Photographer: Daniel Acker/Bloomberg

Silicon Meets Steel as Pipeline Operators Try Fiber Optics

Enbridge Inc. and TransCanada Corp., two of the world’s top pipeline companies, are starting to use fiber optics to avoid spills.

They’re piloting a system that can pinpoint leaks and other disturbances down to the centimeter (0.4 inch) in real time, using a fiber-optic wire that’s threaded inside or alongside a pipeline to measure acoustic, temperature and vibration data. The technology will even alert the pipeline operator if construction work is getting too close to a line.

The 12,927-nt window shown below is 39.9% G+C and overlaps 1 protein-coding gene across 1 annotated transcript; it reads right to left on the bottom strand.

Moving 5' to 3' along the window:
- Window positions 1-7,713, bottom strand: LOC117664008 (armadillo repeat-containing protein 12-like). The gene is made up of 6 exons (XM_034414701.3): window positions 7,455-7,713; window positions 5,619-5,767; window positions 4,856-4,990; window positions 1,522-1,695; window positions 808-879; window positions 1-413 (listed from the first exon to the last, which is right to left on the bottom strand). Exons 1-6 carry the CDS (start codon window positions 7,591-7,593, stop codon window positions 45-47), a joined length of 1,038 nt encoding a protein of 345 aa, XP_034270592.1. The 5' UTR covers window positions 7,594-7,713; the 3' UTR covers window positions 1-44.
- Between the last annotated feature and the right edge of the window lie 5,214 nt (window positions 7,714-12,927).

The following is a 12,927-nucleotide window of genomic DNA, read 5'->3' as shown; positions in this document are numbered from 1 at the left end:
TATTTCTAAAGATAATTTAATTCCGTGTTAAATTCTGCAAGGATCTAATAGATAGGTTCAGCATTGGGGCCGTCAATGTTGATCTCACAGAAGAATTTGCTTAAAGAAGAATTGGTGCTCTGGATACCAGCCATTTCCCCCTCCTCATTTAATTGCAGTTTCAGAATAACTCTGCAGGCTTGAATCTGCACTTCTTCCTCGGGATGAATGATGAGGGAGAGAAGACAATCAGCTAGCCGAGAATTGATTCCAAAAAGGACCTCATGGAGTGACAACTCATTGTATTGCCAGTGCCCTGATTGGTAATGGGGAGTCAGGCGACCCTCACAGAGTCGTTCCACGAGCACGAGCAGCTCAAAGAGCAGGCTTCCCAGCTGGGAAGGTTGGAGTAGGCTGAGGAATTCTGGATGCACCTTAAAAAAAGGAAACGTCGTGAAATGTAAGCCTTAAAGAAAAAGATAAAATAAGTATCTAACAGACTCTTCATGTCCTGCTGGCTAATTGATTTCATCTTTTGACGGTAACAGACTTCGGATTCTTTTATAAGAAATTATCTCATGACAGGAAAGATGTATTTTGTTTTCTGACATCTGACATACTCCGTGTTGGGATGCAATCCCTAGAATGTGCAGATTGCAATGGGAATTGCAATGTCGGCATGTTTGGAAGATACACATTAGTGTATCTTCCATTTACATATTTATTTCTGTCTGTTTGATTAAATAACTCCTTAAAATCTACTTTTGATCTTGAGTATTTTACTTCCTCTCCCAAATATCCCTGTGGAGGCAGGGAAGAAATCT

Enbridge is deploying the technology on a 32-kilometer (20-mile) segment of the Norlite diluent pipeline in Northern Alberta. TransCanada plans to install the system on short sections near the start of the Keystone pipeline in Hardisty, Alberta, and around its terminus in Houston next year.

The technology was developed by Calgary-based Hifi Engineering, partly owned by Enbridge and Cenovus Energy Inc. It costs about C$10 to C$15 to install along a meter of new pipeline, which represents about 0.5 percent of the cost of a new pipeline construction, according to Hi-Fi Chief Executive Officer Steven Koles.

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